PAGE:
Bully’s mission structure favors short bite-sized missions over long and drawn-out affairs, which actually works to the game’s benefit. A good portion of the missions involve you doing some pretty stupid things that often work best in shorter experiences. You’ll partake in a majority of the missions on the academy’s grounds, but the story will also take you outside of the academy’s walls into the town of Bullworth, which is surprisingly big for what I expected. There’s also a good amount of side missions, although most of them are relegated to fetch quests or beat-em-up missions. Some of the missions might not be super imaginative, but I never found myself getting bored. In addition to the missions, you can also partake in go-kart and other BMX-style races, carnival games, newspaper delivery, and combat training…because you know, that’s what high schoolers are into I guess. There’s also a relationship component to the game that can lead to some hair-pulling fights depending on the girls you kiss. Let’s just say there’s no shortage of trouble that you can get yourself into.
Gameplay is where Bully starts to feel a little dated. Combat handles pretty well and usually only involves punching or slingshot attacks from a distance. Other weapons in the game, like firecrackers or potato guns, offer some variety in combat as well. There’s also items like marbles and stink bombs that can give you the upper hand in fights as well. The first part of the game is pretty tough since everybody hates you and wants to pick a fight, however, once you start to make more alliances and upgrade your arsenal, fights become a lot less frequent and when they do happen, they are much easier to handle. You’re also able to ride bicycles and go karts, but these can get a little squirrely at times, especially the bicycle which I found myself wiping out on a lot if I wasn’t careful. Perhaps the most frustrating part of the game were some of the classes, which are basically glorified mini games that you have to attend until you complete them. (You can skip class, but that basically makes you a refugee in hiding until the class times are over.) There are five classes in all, and most of them are either boring and unimaginative or frustratingly difficult. I never remember Art class being that difficult. Also, if Chemistry was as easy as just pressing buttons, then I’d probably be a scientist at NASA by now. The classes are essential in that they grant you access to upgrades upon completion, but they are not fun whatsoever…which is maybe the most realistic thing about this game.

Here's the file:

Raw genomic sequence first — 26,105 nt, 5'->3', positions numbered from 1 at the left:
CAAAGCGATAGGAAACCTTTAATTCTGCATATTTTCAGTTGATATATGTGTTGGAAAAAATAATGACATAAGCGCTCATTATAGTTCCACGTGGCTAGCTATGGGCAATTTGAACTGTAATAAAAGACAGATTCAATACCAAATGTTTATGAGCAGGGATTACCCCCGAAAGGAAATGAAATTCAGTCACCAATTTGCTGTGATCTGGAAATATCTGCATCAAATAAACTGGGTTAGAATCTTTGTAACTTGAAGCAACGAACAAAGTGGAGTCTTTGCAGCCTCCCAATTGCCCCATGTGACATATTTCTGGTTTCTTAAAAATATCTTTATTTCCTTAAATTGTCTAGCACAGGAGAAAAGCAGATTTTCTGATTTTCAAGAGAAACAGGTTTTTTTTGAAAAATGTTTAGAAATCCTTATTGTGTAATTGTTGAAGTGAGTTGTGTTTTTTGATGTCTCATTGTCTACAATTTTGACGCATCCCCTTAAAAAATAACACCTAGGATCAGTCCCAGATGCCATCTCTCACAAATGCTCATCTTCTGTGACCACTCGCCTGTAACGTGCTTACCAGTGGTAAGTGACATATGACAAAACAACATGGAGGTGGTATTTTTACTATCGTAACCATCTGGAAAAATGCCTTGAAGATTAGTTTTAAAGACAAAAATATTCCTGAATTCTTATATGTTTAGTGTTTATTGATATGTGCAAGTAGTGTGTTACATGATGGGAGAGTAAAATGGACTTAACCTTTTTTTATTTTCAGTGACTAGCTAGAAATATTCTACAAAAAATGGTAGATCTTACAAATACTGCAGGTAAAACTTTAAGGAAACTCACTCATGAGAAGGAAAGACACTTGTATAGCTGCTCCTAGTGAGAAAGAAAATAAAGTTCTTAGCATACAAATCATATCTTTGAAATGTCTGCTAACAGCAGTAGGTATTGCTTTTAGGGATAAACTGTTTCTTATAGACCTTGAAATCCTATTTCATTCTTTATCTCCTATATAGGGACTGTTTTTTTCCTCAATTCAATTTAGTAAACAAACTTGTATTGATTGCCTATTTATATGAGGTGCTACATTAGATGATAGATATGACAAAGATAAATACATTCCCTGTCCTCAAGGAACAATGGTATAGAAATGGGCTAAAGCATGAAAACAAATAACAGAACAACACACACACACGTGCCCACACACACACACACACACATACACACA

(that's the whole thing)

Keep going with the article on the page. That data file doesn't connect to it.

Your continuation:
Never did I think a teenager’s rise up the high school totem pool would be so fun. Bully provides a unique experience; unlike most traditional games we are used to. Some of the game’s mechanics might not date well, but the overall experience still stands as one of Rockstar’s best. This game makes me crave another dive into Bully’s world via a sequel, although that still remains a pipe dream at this point. Now, this is the part where I would say I wish my high school experience was akin to this game, but then I realize how terrible that would be. Bullworth is not a normal or sane school by any means, but boy was it fun.
Also available on PC and PS3.